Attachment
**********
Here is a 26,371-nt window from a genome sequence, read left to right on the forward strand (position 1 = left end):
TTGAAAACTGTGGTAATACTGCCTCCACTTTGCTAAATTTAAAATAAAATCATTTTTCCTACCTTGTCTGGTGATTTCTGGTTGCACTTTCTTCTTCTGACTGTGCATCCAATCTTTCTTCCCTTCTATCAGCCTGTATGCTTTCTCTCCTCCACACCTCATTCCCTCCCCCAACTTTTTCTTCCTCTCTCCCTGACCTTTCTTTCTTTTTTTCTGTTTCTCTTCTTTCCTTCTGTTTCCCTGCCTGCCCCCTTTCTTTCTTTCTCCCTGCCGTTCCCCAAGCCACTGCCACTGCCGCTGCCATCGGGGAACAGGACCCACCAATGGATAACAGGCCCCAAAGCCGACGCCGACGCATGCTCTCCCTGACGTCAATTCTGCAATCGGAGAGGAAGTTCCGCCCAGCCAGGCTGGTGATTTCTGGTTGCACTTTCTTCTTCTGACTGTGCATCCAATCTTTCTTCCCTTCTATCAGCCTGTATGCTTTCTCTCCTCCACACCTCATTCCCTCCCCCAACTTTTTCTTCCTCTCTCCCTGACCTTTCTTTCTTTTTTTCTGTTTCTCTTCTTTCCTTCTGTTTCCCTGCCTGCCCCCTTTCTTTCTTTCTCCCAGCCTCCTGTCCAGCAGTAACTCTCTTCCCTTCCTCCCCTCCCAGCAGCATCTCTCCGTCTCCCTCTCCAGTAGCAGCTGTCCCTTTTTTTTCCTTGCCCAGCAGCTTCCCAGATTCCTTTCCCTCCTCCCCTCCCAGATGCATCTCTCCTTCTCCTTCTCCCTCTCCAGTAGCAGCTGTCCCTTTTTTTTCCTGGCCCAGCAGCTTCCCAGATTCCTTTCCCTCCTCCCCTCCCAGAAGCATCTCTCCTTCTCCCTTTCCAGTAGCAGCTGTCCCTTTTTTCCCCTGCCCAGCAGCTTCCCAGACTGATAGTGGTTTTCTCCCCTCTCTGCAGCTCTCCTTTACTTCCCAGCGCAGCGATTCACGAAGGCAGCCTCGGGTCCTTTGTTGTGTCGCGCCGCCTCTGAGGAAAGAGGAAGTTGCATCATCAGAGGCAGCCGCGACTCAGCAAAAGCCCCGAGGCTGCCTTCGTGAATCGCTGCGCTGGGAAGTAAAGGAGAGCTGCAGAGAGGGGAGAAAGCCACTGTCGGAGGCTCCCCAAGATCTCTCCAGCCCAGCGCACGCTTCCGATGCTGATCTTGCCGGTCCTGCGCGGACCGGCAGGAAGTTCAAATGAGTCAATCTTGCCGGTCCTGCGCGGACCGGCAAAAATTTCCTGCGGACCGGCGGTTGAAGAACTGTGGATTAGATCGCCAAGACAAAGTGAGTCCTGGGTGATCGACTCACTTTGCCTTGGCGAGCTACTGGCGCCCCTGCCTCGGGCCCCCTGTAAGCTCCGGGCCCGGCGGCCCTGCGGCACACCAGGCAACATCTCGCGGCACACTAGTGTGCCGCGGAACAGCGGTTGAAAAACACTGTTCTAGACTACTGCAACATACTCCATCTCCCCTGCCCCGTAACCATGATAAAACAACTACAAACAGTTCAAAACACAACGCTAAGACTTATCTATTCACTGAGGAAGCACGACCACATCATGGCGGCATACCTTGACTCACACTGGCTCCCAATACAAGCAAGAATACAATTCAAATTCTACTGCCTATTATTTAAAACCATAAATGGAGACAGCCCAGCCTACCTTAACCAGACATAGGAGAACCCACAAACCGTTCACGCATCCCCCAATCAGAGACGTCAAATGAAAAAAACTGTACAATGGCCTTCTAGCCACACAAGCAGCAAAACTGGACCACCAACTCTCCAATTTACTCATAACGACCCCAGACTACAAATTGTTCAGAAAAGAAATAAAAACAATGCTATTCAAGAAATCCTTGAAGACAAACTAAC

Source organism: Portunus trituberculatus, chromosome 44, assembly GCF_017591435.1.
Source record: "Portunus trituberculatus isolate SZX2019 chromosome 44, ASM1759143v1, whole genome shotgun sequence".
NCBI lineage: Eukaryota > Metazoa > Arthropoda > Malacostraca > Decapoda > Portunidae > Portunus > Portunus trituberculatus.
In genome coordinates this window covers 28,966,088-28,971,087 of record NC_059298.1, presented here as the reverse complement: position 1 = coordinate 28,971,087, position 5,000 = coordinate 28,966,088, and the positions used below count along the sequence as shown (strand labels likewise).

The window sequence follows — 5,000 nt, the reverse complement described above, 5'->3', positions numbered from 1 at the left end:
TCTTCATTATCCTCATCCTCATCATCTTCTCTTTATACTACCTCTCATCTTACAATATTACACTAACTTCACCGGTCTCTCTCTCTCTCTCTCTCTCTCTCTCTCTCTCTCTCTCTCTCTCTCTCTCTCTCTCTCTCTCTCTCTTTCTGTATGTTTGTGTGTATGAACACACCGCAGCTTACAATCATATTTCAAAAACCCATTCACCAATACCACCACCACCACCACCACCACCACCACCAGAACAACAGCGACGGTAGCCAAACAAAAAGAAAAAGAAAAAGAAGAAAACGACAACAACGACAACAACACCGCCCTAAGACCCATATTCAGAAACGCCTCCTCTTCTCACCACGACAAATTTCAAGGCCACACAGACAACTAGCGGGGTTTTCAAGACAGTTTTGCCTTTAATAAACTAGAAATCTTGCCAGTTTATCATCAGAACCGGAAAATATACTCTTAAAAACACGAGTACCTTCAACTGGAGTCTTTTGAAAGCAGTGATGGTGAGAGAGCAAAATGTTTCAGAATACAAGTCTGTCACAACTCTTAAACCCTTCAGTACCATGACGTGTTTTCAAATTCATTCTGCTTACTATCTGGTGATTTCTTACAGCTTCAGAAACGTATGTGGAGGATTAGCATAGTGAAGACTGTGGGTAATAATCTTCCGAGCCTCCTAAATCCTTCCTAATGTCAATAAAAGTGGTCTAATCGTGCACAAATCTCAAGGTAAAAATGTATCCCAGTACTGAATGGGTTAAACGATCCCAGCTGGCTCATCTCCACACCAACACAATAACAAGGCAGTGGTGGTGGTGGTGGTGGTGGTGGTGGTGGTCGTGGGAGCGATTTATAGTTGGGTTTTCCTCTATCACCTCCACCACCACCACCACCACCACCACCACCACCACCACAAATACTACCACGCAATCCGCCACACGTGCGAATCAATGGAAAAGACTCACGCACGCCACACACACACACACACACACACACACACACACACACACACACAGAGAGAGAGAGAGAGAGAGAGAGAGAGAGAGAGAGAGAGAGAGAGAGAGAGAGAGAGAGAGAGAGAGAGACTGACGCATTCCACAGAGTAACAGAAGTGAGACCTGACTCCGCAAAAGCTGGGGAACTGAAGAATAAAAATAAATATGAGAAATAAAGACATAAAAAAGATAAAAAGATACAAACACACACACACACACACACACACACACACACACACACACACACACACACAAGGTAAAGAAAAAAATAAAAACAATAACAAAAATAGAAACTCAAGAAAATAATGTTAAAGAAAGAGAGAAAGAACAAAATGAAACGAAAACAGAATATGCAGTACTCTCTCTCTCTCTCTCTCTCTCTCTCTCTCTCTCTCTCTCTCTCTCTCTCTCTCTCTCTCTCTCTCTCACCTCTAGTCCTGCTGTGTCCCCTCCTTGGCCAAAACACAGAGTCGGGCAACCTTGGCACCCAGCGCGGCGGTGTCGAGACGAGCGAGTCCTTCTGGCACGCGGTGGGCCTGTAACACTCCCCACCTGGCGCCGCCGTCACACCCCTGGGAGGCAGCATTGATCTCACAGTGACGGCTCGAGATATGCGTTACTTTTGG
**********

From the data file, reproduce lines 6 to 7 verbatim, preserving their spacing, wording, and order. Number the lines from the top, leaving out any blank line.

In genome coordinates this window covers 28,966,088-28,971,087 of record NC_059298.1, presented here as the reverse complement: position 1 = coordinate 28,971,087, position 5,000 = coordinate 28,966,088, and the positions used below count along the sequence as shown (strand labels likewise).

The window sequence follows — 5,000 nt, the reverse complement described above, 5'->3', positions numbered from 1 at the left end: